Monday, September 12, 2011

Ideology- More Important than Theory Or Reality

The report by Sir John Vickers into how to reform banking so that we never again have to face a choice between bailing out bankers and risking a domino like collapse of the entire economy has made a number of recommendations- most prominently that retail and investment banking should be ring fenced  from one another.

What a brilliant idea, in order to avoid banking crises we should ensure that all banks either do nice safe low risk retail banking (like Northern Rock for example) or engage purely in risky investment banking so there would not be a knock on effect to the wider economy if they did collapse (like Lehman Brothers).

The Roosevelt administration brought in a similar law during the Great Depression- and bank collapses continued at a rate of 1 a week throughout the 1930s.

In theory spreading risk widely (by engaging in multiple sectors) should make banks sturdier.

And in practice none of the combined banks have actually suffered the kind of collapses that sent the economy into freefall in 2008 but they are the ones we should break up it seems.

So it neither works in theory or reality but in terms of ideology it is a winner.


James Higham said...

Rearranging the deck chairs .....

Matthew said...

I've read, but not checked myself, that the report argues the case in terms of reducing the cost of such a collapse, rather than the likelihood of one (apparently it is much easier to work out which bits to rescue and who owes what, etc).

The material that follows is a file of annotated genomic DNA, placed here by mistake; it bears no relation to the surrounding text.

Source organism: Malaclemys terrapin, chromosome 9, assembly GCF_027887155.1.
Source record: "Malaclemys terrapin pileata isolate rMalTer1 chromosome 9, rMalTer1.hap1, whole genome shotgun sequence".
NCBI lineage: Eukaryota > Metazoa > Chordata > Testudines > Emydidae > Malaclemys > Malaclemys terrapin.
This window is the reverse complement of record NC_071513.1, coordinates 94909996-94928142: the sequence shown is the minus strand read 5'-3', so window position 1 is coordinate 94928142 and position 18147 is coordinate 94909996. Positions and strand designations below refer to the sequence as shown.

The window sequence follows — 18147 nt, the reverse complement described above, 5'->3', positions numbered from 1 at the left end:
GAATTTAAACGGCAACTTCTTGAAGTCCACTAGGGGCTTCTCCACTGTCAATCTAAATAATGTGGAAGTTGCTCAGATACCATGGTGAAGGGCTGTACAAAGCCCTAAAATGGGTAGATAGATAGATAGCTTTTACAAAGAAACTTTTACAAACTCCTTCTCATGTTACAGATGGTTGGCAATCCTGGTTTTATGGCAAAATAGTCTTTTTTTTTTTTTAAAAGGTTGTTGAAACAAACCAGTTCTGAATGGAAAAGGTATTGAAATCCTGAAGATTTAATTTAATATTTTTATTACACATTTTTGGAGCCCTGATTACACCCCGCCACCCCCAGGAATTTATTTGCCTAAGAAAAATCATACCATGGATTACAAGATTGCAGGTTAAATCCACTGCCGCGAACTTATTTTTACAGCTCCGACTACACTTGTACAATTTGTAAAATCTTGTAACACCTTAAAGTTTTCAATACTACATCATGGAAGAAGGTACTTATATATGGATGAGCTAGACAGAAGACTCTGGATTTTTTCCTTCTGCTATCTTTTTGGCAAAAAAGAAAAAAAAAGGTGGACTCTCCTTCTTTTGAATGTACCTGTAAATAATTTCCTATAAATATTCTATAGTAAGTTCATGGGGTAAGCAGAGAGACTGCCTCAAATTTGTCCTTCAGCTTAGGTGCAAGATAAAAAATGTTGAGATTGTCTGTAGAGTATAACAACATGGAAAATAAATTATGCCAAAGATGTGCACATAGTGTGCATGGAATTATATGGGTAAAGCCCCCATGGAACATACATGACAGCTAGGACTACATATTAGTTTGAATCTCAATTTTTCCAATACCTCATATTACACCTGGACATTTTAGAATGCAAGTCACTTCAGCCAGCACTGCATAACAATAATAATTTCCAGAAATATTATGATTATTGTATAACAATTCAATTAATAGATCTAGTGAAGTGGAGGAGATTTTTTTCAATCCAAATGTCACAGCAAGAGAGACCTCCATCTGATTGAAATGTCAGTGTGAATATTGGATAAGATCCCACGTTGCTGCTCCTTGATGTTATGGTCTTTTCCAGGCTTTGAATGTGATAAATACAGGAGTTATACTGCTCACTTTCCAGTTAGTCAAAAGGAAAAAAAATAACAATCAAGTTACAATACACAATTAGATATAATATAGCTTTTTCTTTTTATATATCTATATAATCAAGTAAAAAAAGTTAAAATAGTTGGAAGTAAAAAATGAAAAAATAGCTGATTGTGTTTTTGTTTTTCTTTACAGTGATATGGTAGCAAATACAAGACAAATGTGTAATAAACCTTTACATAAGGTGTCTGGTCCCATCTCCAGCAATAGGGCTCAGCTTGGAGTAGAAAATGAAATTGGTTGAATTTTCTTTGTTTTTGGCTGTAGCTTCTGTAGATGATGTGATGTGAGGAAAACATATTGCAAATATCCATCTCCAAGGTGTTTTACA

I'm curious though as to why you think the committee members would be so ideologically driven - they don't seem particularly so?

Ross said...

As Alastair Darling pointed out:

“It is always difficult to say ex ante that you would never intervene to save a particular sort of bank,” he said. “In Lehman, for example, there wasn’t a single retail deposit, but the then American administration allowed it to go down and that brought the rest of the system down on the back of it.

The idea that some kinds of banks could collapse with few repurcussions seems questionable to me.

It is the widespread acceptance of any proposal that is seen as sticking it to the banks that I regard as ideological, not so much the people who wrote the report.

Matthew said...

I don't really buy the 'it wa all Lehman's fault' argument, (not least as its far too convenient for those who want to justifty their failure to note anything was wrong).

But on the people who wrote the report, why then do you think they decided to play to the ideological gallery?